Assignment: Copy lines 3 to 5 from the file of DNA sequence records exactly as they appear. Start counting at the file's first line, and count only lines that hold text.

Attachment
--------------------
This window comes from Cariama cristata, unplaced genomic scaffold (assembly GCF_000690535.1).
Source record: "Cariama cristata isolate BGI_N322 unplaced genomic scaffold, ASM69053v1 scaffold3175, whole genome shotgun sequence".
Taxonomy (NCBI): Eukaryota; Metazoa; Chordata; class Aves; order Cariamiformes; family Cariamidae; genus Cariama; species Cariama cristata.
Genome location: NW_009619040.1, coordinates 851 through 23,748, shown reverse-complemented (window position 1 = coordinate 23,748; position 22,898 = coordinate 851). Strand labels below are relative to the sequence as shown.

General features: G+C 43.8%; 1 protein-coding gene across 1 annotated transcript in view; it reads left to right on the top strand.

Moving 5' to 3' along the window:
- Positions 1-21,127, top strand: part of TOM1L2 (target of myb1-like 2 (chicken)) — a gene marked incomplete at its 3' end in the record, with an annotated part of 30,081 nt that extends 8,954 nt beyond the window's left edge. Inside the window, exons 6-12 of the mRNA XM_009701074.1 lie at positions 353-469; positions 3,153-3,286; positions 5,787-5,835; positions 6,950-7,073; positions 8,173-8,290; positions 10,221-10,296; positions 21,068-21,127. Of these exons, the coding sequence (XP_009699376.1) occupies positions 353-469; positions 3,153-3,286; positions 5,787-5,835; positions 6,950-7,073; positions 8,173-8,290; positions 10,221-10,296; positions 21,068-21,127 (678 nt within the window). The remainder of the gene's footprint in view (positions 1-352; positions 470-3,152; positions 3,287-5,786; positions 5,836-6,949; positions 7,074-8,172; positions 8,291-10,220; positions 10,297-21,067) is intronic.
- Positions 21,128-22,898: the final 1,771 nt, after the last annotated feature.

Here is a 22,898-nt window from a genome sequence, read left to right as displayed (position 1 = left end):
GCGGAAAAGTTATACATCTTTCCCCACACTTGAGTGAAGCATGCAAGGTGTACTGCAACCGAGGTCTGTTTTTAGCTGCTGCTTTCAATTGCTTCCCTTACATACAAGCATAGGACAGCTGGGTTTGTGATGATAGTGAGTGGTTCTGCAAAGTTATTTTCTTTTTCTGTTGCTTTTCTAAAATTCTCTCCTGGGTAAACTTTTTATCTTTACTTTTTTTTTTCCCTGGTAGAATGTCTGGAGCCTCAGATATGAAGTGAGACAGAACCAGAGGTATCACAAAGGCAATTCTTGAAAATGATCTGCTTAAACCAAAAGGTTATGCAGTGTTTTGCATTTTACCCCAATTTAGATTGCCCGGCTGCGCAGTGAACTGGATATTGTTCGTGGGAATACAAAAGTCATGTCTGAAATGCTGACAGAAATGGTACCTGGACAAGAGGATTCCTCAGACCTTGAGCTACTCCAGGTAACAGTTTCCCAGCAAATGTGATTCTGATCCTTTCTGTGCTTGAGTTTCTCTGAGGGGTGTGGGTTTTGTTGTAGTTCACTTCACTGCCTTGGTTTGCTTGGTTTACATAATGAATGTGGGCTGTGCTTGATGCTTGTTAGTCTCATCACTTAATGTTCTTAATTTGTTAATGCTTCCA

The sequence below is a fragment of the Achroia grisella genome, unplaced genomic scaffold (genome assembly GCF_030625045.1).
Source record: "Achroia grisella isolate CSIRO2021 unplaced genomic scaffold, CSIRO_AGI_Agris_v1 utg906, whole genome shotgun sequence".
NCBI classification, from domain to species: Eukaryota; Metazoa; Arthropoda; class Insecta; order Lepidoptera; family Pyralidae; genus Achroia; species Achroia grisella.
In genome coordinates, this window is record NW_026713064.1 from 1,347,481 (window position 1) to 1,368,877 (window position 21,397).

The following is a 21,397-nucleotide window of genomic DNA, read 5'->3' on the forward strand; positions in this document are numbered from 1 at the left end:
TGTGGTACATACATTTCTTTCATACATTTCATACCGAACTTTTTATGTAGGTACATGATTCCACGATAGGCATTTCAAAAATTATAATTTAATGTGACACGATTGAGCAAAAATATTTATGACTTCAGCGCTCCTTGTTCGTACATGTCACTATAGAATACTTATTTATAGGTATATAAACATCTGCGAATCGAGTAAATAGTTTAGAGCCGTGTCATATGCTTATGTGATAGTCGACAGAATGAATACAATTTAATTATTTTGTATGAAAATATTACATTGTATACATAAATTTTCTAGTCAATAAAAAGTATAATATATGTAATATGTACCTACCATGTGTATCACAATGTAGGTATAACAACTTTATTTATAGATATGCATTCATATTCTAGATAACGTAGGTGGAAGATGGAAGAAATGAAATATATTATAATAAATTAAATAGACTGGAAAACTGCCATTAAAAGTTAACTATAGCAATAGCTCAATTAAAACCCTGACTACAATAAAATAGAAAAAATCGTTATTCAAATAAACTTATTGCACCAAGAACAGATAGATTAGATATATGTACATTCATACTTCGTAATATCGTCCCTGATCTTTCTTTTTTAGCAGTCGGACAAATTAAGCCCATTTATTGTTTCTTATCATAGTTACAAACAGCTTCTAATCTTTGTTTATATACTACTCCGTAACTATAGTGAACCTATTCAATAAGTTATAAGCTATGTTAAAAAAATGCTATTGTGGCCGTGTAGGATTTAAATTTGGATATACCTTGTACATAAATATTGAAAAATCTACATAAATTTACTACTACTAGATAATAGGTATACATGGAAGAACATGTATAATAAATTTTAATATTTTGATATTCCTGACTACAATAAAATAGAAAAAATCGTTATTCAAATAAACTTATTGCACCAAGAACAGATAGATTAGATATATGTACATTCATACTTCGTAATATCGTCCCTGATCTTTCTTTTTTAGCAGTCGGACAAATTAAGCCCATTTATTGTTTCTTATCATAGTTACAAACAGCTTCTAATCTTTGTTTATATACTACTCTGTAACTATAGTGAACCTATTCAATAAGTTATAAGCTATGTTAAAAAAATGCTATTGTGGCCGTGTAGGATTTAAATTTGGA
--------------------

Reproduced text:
Taxonomy (NCBI): Eukaryota; Metazoa; Chordata; class Aves; order Cariamiformes; family Cariamidae; genus Cariama; species Cariama cristata.
Genome location: NW_009619040.1, coordinates 851 through 23,748, shown reverse-complemented (window position 1 = coordinate 23,748; position 22,898 = coordinate 851). Strand labels below are relative to the sequence as shown.

General features: G+C 43.8%; 1 protein-coding gene across 1 annotated transcript in view; it reads left to right on the top strand.